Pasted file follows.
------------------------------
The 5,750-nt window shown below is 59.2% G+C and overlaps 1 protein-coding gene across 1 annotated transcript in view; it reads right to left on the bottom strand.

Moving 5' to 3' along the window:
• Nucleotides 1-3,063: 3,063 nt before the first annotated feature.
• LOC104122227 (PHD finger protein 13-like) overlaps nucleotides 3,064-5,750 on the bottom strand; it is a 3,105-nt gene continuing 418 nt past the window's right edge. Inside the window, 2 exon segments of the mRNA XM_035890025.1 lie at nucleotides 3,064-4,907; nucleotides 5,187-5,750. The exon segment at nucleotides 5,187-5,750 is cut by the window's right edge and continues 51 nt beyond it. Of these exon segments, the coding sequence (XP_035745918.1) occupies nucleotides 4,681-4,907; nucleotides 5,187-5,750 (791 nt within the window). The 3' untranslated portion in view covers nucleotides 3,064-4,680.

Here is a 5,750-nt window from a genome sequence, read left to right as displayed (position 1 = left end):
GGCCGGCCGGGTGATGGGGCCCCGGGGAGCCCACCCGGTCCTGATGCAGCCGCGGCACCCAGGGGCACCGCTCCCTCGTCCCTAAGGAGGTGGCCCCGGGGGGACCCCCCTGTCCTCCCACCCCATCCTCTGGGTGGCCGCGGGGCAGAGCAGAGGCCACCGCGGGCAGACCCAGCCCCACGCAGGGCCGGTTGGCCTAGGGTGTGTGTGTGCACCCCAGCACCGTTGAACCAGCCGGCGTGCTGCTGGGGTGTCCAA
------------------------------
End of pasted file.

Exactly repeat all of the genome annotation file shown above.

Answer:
The 5,750-nt window shown below is 59.2% G+C and overlaps 1 protein-coding gene across 1 annotated transcript in view; it reads right to left on the bottom strand.

Moving 5' to 3' along the window:
• Nucleotides 1-3,063: 3,063 nt before the first annotated feature.
• LOC104122227 (PHD finger protein 13-like) overlaps nucleotides 3,064-5,750 on the bottom strand; it is a 3,105-nt gene continuing 418 nt past the window's right edge. Inside the window, 2 exon segments of the mRNA XM_035890025.1 lie at nucleotides 3,064-4,907; nucleotides 5,187-5,750. The exon segment at nucleotides 5,187-5,750 is cut by the window's right edge and continues 51 nt beyond it. Of these exon segments, the coding sequence (XP_035745918.1) occupies nucleotides 4,681-4,907; nucleotides 5,187-5,750 (791 nt within the window). The 3' untranslated portion in view covers nucleotides 3,064-4,680.

Here is a 5,750-nt window from a genome sequence, read left to right as displayed (position 1 = left end):
GGCCGGCCGGGTGATGGGGCCCCGGGGAGCCCACCCGGTCCTGATGCAGCCGCGGCACCCAGGGGCACCGCTCCCTCGTCCCTAAGGAGGTGGCCCCGGGGGGACCCCCCTGTCCTCCCACCCCATCCTCTGGGTGGCCGCGGGGCAGAGCAGAGGCCACCGCGGGCAGACCCAGCCCCACGCAGGGCCGGTTGGCCTAGGGTGTGTGTGTGCACCCCAGCACCGTTGAACCAGCCGGCGTGCTGCTGGGGTGTCCAA